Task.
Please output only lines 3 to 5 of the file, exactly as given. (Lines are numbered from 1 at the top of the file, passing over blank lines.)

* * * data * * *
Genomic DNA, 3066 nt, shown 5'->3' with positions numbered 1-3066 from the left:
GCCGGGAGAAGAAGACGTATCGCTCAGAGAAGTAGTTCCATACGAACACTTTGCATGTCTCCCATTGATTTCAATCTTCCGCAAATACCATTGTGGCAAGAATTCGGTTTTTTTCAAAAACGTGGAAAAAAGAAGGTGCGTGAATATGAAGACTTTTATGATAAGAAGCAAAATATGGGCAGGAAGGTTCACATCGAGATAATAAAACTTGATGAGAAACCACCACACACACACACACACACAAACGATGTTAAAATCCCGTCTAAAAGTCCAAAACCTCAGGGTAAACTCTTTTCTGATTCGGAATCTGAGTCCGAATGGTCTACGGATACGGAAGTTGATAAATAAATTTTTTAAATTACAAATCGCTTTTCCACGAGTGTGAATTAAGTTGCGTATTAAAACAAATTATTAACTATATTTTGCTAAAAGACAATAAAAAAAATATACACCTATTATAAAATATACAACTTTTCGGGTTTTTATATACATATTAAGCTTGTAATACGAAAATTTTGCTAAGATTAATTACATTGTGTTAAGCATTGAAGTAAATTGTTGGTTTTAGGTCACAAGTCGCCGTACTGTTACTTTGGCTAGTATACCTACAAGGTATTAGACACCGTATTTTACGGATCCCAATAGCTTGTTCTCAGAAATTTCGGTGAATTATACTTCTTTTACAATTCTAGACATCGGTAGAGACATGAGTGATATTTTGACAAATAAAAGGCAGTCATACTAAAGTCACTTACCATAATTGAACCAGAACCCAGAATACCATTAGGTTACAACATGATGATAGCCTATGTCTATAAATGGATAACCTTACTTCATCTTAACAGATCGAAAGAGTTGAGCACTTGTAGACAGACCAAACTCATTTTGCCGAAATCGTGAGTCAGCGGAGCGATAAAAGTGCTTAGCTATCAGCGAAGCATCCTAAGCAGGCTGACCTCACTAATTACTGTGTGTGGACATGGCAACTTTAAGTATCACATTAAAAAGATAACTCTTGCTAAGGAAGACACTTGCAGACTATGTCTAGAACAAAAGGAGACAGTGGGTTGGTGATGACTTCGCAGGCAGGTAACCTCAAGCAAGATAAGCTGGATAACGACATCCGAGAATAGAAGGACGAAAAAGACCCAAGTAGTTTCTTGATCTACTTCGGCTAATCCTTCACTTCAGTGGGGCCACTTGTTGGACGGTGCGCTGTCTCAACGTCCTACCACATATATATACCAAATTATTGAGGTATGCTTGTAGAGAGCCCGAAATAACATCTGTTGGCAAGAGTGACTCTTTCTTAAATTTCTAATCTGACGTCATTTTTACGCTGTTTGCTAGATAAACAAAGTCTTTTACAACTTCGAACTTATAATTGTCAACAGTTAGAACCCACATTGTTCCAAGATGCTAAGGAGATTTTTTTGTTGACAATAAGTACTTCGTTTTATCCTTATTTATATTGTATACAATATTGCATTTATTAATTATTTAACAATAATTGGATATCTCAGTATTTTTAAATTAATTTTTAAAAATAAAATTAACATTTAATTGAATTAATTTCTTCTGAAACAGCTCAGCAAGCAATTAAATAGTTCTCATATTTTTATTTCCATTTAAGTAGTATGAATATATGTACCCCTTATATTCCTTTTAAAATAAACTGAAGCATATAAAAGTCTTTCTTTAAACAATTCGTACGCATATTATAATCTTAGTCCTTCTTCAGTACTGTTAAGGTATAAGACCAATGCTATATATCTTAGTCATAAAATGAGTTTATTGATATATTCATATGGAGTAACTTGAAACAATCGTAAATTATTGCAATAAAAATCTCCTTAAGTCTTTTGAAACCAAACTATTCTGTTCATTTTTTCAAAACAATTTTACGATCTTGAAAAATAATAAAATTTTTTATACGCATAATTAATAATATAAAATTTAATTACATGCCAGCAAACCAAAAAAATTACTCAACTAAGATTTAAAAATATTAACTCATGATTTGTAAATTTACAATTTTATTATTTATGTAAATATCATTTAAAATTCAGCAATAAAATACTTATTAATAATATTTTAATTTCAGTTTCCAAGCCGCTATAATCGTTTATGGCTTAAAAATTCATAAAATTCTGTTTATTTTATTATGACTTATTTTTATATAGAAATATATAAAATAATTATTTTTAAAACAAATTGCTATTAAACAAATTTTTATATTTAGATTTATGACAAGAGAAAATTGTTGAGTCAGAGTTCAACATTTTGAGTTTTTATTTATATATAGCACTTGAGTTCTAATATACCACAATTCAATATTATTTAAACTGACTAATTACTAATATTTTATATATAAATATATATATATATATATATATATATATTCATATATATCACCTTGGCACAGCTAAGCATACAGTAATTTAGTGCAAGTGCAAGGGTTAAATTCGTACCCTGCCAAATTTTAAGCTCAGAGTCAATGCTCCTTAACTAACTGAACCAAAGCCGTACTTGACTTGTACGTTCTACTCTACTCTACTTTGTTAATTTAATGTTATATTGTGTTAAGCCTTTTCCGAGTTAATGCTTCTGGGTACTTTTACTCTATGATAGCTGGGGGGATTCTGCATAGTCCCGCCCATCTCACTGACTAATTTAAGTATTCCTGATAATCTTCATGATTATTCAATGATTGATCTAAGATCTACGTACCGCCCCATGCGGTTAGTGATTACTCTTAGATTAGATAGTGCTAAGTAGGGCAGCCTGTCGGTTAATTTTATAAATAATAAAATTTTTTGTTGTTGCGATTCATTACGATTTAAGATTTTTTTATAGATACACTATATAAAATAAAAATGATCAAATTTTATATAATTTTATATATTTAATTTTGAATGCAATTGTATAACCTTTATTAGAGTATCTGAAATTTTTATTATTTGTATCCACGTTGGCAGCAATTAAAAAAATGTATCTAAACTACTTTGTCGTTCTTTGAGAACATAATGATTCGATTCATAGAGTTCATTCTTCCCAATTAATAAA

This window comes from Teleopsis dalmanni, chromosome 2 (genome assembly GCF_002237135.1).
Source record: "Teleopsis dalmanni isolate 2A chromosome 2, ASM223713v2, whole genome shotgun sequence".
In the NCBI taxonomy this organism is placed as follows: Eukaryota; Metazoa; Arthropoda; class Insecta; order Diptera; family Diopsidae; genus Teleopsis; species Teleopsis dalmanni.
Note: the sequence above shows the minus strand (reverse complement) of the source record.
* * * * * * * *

This window comes from Teleopsis dalmanni, chromosome 2 (genome assembly GCF_002237135.1).
Source record: "Teleopsis dalmanni isolate 2A chromosome 2, ASM223713v2, whole genome shotgun sequence".
In the NCBI taxonomy this organism is placed as follows: Eukaryota; Metazoa; Arthropoda; class Insecta; order Diptera; family Diopsidae; genus Teleopsis; species Teleopsis dalmanni.